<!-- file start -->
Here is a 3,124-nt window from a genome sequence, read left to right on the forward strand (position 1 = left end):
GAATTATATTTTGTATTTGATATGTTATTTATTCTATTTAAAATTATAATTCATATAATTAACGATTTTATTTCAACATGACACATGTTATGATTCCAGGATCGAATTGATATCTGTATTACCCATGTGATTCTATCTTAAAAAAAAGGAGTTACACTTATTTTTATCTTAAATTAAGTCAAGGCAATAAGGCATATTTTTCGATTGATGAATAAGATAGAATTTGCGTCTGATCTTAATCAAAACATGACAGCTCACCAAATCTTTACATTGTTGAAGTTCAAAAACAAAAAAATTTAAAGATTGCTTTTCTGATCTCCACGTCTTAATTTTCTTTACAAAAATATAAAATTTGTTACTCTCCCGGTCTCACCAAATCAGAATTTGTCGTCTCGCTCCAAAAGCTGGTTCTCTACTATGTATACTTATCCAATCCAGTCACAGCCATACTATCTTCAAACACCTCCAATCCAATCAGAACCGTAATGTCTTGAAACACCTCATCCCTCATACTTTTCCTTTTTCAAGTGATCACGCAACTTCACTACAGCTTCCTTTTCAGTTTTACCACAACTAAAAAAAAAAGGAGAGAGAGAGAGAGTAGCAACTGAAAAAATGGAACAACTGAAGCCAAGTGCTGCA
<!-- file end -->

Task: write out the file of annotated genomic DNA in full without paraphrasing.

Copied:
Here is a 3,124-nt window from a genome sequence, read left to right on the forward strand (position 1 = left end):
GAATTATATTTTGTATTTGATATGTTATTTATTCTATTTAAAATTATAATTCATATAATTAACGATTTTATTTCAACATGACACATGTTATGATTCCAGGATCGAATTGATATCTGTATTACCCATGTGATTCTATCTTAAAAAAAAGGAGTTACACTTATTTTTATCTTAAATTAAGTCAAGGCAATAAGGCATATTTTTCGATTGATGAATAAGATAGAATTTGCGTCTGATCTTAATCAAAACATGACAGCTCACCAAATCTTTACATTGTTGAAGTTCAAAAACAAAAAAATTTAAAGATTGCTTTTCTGATCTCCACGTCTTAATTTTCTTTACAAAAATATAAAATTTGTTACTCTCCCGGTCTCACCAAATCAGAATTTGTCGTCTCGCTCCAAAAGCTGGTTCTCTACTATGTATACTTATCCAATCCAGTCACAGCCATACTATCTTCAAACACCTCCAATCCAATCAGAACCGTAATGTCTTGAAACACCTCATCCCTCATACTTTTCCTTTTTCAAGTGATCACGCAACTTCACTACAGCTTCCTTTTCAGTTTTACCACAACTAAAAAAAAAAGGAGAGAGAGAGAGAGTAGCAACTGAAAAAATGGAACAACTGAAGCCAAGTGCTGCA